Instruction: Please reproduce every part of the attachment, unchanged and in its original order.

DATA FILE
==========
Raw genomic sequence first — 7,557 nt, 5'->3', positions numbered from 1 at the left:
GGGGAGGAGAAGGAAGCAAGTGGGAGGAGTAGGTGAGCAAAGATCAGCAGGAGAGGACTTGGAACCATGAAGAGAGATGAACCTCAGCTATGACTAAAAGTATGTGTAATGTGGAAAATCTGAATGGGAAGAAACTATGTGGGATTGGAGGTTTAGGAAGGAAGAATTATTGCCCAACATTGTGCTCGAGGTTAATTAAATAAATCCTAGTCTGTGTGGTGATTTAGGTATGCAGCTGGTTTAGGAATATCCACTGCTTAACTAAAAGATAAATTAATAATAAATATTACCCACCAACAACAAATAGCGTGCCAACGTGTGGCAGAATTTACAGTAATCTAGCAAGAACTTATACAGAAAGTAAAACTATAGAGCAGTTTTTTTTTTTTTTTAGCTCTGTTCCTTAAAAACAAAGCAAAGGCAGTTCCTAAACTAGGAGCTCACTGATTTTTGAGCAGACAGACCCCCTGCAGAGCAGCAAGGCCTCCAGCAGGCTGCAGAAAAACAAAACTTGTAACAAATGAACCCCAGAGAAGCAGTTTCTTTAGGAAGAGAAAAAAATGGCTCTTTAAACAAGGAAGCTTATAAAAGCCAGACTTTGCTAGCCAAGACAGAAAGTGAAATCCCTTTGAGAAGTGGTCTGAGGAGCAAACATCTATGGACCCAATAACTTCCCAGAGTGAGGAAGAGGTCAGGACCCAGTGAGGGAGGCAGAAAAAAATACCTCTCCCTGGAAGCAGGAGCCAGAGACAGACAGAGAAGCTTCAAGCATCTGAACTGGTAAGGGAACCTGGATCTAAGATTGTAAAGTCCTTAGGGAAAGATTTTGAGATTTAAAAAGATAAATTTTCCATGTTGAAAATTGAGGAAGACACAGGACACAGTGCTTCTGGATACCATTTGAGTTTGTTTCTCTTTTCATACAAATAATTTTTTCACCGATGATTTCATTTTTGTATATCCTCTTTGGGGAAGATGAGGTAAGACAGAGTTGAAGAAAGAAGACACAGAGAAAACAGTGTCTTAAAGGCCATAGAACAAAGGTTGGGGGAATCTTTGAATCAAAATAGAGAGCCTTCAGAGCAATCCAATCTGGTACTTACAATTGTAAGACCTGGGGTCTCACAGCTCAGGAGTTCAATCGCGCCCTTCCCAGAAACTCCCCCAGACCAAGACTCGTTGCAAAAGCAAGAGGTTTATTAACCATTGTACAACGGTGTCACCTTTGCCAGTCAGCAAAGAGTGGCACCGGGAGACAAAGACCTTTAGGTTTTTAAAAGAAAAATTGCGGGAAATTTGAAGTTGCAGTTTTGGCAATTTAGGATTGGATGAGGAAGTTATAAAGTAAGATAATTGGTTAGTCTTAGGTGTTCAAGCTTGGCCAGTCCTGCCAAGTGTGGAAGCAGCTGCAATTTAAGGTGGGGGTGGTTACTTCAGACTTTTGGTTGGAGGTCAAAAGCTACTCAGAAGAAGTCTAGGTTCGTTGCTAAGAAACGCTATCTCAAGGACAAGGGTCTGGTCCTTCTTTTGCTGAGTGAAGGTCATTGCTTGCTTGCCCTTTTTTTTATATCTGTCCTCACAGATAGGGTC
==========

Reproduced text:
Raw genomic sequence first — 7,557 nt, 5'->3', positions numbered from 1 at the left:
GGGGAGGAGAAGGAAGCAAGTGGGAGGAGTAGGTGAGCAAAGATCAGCAGGAGAGGACTTGGAACCATGAAGAGAGATGAACCTCAGCTATGACTAAAAGTATGTGTAATGTGGAAAATCTGAATGGGAAGAAACTATGTGGGATTGGAGGTTTAGGAAGGAAGAATTATTGCCCAACATTGTGCTCGAGGTTAATTAAATAAATCCTAGTCTGTGTGGTGATTTAGGTATGCAGCTGGTTTAGGAATATCCACTGCTTAACTAAAAGATAAATTAATAATAAATATTACCCACCAACAACAAATAGCGTGCCAACGTGTGGCAGAATTTACAGTAATCTAGCAAGAACTTATACAGAAAGTAAAACTATAGAGCAGTTTTTTTTTTTTTTTAGCTCTGTTCCTTAAAAACAAAGCAAAGGCAGTTCCTAAACTAGGAGCTCACTGATTTTTGAGCAGACAGACCCCCTGCAGAGCAGCAAGGCCTCCAGCAGGCTGCAGAAAAACAAAACTTGTAACAAATGAACCCCAGAGAAGCAGTTTCTTTAGGAAGAGAAAAAAATGGCTCTTTAAACAAGGAAGCTTATAAAAGCCAGACTTTGCTAGCCAAGACAGAAAGTGAAATCCCTTTGAGAAGTGGTCTGAGGAGCAAACATCTATGGACCCAATAACTTCCCAGAGTGAGGAAGAGGTCAGGACCCAGTGAGGGAGGCAGAAAAAAATACCTCTCCCTGGAAGCAGGAGCCAGAGACAGACAGAGAAGCTTCAAGCATCTGAACTGGTAAGGGAACCTGGATCTAAGATTGTAAAGTCCTTAGGGAAAGATTTTGAGATTTAAAAAGATAAATTTTCCATGTTGAAAATTGAGGAAGACACAGGACACAGTGCTTCTGGATACCATTTGAGTTTGTTTCTCTTTTCATACAAATAATTTTTTCACCGATGATTTCATTTTTGTATATCCTCTTTGGGGAAGATGAGGTAAGACAGAGTTGAAGAAAGAAGACACAGAGAAAACAGTGTCTTAAAGGCCATAGAACAAAGGTTGGGGGAATCTTTGAATCAAAATAGAGAGCCTTCAGAGCAATCCAATCTGGTACTTACAATTGTAAGACCTGGGGTCTCACAGCTCAGGAGTTCAATCGCGCCCTTCCCAGAAACTCCCCCAGACCAAGACTCGTTGCAAAAGCAAGAGGTTTATTAACCATTGTACAACGGTGTCACCTTTGCCAGTCAGCAAAGAGTGGCACCGGGAGACAAAGACCTTTAGGTTTTTAAAAGAAAAATTGCGGGAAATTTGAAGTTGCAGTTTTGGCAATTTAGGATTGGATGAGGAAGTTATAAAGTAAGATAATTGGTTAGTCTTAGGTGTTCAAGCTTGGCCAGTCCTGCCAAGTGTGGAAGCAGCTGCAATTTAAGGTGGGGGTGGTTACTTCAGACTTTTGGTTGGAGGTCAAAAGCTACTCAGAAGAAGTCTAGGTTCGTTGCTAAGAAACGCTATCTCAAGGACAAGGGTCTGGTCCTTCTTTTGCTGAGTGAAGGTCATTGCTTGCTTGCCCTTTTTTTTATATCTGTCCTCACAGATAGGGTC